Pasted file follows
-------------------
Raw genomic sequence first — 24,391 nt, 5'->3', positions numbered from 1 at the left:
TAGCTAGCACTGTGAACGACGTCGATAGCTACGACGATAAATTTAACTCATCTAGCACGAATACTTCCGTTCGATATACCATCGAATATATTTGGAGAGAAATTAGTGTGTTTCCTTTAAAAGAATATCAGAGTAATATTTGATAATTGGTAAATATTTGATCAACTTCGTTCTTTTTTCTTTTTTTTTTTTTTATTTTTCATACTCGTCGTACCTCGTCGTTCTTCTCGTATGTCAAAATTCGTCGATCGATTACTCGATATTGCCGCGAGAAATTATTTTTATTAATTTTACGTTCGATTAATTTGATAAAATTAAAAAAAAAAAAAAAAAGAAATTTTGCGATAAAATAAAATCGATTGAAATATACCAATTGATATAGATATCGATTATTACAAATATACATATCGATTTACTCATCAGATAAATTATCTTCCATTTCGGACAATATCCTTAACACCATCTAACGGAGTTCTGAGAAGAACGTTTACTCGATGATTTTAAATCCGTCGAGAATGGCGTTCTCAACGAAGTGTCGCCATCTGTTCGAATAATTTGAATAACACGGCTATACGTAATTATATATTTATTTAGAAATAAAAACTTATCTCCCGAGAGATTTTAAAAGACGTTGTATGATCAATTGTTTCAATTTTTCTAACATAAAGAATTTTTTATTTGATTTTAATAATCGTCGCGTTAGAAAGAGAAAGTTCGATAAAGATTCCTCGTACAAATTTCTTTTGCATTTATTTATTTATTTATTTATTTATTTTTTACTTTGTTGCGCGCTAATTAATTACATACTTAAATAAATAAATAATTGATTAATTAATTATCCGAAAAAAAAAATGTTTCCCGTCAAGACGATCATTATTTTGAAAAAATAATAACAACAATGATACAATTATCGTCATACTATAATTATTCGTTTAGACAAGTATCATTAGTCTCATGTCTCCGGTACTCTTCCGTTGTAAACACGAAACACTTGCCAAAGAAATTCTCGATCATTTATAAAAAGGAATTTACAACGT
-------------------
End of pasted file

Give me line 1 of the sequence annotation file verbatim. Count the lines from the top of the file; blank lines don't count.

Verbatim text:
Raw genomic sequence first — 24,391 nt, 5'->3', positions numbered from 1 at the left: